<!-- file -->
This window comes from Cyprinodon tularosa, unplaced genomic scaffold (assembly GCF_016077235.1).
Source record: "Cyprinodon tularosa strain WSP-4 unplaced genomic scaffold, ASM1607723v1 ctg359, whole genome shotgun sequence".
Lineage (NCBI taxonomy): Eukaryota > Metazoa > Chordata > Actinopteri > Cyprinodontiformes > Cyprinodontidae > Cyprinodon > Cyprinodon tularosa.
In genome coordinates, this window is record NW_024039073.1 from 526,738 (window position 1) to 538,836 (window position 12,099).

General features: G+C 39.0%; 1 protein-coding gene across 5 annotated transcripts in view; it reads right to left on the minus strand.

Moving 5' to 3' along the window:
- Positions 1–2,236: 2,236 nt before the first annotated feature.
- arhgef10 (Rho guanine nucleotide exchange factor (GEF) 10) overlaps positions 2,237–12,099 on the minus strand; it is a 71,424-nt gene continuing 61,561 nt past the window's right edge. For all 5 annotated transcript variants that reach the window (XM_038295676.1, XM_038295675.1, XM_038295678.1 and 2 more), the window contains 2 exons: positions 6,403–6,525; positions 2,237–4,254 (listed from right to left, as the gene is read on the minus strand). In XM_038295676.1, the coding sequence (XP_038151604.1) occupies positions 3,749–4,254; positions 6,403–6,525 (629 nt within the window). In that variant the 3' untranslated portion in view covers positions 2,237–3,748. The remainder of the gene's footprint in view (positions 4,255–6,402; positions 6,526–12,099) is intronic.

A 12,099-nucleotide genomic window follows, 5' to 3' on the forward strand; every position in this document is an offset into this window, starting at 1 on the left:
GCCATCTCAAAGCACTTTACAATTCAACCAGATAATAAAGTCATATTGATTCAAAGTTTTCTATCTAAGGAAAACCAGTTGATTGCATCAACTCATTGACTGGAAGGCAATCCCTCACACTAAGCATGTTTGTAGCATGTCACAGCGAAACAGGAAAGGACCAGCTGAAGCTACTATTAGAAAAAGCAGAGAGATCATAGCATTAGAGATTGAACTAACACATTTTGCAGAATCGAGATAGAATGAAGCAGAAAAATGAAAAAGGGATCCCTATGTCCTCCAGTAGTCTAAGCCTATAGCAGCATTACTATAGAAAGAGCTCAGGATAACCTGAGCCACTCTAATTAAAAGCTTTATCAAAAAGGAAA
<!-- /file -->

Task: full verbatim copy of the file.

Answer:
This window comes from Cyprinodon tularosa, unplaced genomic scaffold (assembly GCF_016077235.1).
Source record: "Cyprinodon tularosa strain WSP-4 unplaced genomic scaffold, ASM1607723v1 ctg359, whole genome shotgun sequence".
Lineage (NCBI taxonomy): Eukaryota > Metazoa > Chordata > Actinopteri > Cyprinodontiformes > Cyprinodontidae > Cyprinodon > Cyprinodon tularosa.
In genome coordinates, this window is record NW_024039073.1 from 526,738 (window position 1) to 538,836 (window position 12,099).

General features: G+C 39.0%; 1 protein-coding gene across 5 annotated transcripts in view; it reads right to left on the minus strand.

Moving 5' to 3' along the window:
- Positions 1–2,236: 2,236 nt before the first annotated feature.
- arhgef10 (Rho guanine nucleotide exchange factor (GEF) 10) overlaps positions 2,237–12,099 on the minus strand; it is a 71,424-nt gene continuing 61,561 nt past the window's right edge. For all 5 annotated transcript variants that reach the window (XM_038295676.1, XM_038295675.1, XM_038295678.1 and 2 more), the window contains 2 exons: positions 6,403–6,525; positions 2,237–4,254 (listed from right to left, as the gene is read on the minus strand). In XM_038295676.1, the coding sequence (XP_038151604.1) occupies positions 3,749–4,254; positions 6,403–6,525 (629 nt within the window). In that variant the 3' untranslated portion in view covers positions 2,237–3,748. The remainder of the gene's footprint in view (positions 4,255–6,402; positions 6,526–12,099) is intronic.

A 12,099-nucleotide genomic window follows, 5' to 3' on the forward strand; every position in this document is an offset into this window, starting at 1 on the left:
GCCATCTCAAAGCACTTTACAATTCAACCAGATAATAAAGTCATATTGATTCAAAGTTTTCTATCTAAGGAAAACCAGTTGATTGCATCAACTCATTGACTGGAAGGCAATCCCTCACACTAAGCATGTTTGTAGCATGTCACAGCGAAACAGGAAAGGACCAGCTGAAGCTACTATTAGAAAAAGCAGAGAGATCATAGCATTAGAGATTGAACTAACACATTTTGCAGAATCGAGATAGAATGAAGCAGAAAAATGAAAAAGGGATCCCTATGTCCTCCAGTAGTCTAAGCCTATAGCAGCATTACTATAGAAAGAGCTCAGGATAACCTGAGCCACTCTAATTAAAAGCTTTATCAAAAAGGAAA